We compute surface area with double integrals.

In the past, we’ve used definite integrals to compute the arc length of curves. The natural extension of the concept of arc length over an interval is surface area over a region. Consider the surface over some region in the -plane. To compute the surface area, first consider the surface area of a ‘‘patch’’ of the surface, determined by and below:
In essence, we zoom in on this portion of the surface to the extent that the tangent plane approximates the function so well that in this figure, it is virtually indistinguishable from the surface itself. Therefore we can approximate the surface area of a ‘‘patch’’ of this region of the surface with the area of the parallelogram spanned by and . Here


Summing these ‘‘patches’’ together leads to a double integral.

A table of gradient vectors for a function is given below:
Let be the shaded region above. Estimate the surface area of over .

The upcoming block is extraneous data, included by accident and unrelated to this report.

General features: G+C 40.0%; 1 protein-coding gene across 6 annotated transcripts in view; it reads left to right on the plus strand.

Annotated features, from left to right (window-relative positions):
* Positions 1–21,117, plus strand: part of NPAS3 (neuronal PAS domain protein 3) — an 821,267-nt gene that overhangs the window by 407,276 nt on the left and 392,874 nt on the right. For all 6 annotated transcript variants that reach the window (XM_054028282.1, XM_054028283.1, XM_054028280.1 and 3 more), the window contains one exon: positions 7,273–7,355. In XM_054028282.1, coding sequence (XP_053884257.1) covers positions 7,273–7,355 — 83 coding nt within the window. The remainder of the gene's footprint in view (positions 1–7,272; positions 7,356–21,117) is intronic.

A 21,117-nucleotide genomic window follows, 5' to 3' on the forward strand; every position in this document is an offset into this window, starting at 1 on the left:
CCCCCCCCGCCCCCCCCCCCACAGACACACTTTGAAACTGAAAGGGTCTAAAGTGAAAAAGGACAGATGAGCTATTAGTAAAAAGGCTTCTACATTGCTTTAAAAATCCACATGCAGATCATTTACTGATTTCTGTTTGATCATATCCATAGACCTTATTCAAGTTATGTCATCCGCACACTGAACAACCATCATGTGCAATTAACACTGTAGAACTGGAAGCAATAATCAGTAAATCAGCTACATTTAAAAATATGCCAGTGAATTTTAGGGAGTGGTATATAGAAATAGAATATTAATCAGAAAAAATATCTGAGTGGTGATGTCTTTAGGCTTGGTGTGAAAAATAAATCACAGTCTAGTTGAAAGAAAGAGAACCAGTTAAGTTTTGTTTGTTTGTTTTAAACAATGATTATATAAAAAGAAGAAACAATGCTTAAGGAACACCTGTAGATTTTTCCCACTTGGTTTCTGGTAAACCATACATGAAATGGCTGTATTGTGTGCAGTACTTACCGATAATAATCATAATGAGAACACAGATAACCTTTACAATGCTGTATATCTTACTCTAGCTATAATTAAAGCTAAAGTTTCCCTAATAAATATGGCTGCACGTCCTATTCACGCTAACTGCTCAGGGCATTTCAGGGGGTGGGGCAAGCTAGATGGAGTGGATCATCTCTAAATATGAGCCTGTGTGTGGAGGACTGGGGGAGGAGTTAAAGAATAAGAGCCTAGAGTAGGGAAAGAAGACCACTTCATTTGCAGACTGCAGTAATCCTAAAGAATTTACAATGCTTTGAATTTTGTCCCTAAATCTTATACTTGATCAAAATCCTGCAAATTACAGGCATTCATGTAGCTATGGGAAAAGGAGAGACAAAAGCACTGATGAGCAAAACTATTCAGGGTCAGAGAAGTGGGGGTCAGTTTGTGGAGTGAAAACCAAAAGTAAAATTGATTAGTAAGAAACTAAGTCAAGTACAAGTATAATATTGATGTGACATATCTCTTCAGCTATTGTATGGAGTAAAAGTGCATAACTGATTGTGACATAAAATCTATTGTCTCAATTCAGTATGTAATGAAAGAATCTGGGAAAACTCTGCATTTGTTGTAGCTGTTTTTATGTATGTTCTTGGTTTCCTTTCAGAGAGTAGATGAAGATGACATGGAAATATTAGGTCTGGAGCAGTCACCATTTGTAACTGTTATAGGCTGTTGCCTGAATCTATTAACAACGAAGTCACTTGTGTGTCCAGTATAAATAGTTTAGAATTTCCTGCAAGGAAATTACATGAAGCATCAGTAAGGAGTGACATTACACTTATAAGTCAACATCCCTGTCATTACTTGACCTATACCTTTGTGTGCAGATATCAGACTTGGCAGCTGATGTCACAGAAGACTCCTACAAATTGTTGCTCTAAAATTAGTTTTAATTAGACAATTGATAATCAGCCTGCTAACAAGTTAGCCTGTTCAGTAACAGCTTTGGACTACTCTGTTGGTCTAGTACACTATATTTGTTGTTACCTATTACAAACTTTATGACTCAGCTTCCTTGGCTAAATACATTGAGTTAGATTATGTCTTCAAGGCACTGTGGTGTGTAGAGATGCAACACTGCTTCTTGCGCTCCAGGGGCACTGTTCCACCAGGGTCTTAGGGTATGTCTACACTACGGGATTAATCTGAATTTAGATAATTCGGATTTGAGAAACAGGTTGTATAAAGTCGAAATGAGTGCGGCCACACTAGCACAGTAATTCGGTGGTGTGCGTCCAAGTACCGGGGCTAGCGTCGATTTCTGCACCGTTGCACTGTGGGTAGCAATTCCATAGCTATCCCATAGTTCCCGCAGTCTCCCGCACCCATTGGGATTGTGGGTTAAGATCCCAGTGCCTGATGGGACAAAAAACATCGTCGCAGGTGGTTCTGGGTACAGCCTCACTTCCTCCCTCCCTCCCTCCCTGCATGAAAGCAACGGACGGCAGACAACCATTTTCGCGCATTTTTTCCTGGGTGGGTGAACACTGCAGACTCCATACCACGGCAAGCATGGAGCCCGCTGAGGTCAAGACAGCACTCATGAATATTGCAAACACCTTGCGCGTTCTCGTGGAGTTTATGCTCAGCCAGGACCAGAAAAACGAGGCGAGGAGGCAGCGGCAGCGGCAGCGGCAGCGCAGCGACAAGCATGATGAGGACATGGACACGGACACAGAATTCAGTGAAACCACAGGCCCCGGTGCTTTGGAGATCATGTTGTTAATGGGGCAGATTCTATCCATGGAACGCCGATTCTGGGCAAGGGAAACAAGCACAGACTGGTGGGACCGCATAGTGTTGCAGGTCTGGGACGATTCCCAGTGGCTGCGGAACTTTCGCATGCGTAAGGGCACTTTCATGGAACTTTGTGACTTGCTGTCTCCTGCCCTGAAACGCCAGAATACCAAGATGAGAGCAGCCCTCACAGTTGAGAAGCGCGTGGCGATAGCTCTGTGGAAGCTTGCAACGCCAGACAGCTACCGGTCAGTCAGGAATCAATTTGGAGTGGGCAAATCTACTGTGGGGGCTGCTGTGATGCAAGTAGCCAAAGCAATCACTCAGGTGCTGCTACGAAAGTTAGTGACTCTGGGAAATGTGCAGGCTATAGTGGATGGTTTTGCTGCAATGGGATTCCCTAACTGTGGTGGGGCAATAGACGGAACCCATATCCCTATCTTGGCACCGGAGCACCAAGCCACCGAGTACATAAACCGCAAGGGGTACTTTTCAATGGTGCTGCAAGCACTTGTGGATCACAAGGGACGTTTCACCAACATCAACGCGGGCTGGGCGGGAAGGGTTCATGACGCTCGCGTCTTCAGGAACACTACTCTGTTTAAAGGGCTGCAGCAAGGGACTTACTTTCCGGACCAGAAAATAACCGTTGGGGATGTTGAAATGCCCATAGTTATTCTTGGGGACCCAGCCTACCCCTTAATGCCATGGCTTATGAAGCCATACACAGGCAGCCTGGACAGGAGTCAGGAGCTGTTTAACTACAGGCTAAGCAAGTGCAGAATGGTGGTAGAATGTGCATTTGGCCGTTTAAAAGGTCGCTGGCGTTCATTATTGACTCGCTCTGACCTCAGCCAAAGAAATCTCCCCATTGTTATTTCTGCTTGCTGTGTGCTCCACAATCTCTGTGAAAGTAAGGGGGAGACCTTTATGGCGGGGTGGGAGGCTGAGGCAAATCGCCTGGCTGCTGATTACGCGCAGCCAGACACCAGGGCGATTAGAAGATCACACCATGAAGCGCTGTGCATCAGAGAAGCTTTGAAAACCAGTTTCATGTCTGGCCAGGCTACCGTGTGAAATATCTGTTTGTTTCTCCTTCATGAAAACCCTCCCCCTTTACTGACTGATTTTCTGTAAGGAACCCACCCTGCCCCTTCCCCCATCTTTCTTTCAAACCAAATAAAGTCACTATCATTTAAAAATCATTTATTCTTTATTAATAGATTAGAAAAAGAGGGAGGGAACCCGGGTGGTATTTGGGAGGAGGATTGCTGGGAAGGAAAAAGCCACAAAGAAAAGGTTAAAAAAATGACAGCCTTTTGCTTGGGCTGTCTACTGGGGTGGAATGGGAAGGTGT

Use the fact that

Let’s train ourselves to use our new tools by computing the surface areas of known surfaces. We start with a triangle.

It’s common knowledge that the surface area of a sphere of radius is . While there are several ways to confirm this formula, we will use a double integral. Our computation will involves using our formula for surface area, polar coordinates, and improper integrals!

Let’s find the surface area of a general region now.

In practice, technology helps greatly in the evaluation of such integrals. High powered computer algebra systems can compute integrals that are difficult, or at least time consuming, by hand, and can at the least produce very accurate approximations with numerical methods. In general, just knowing how to set up the proper integrals brings one very close to being able to compute the needed value. Most of the work is actually done in just describing the region in terms of polar or rectangular coordinates. Once this is done, technology can usually provide a good answer.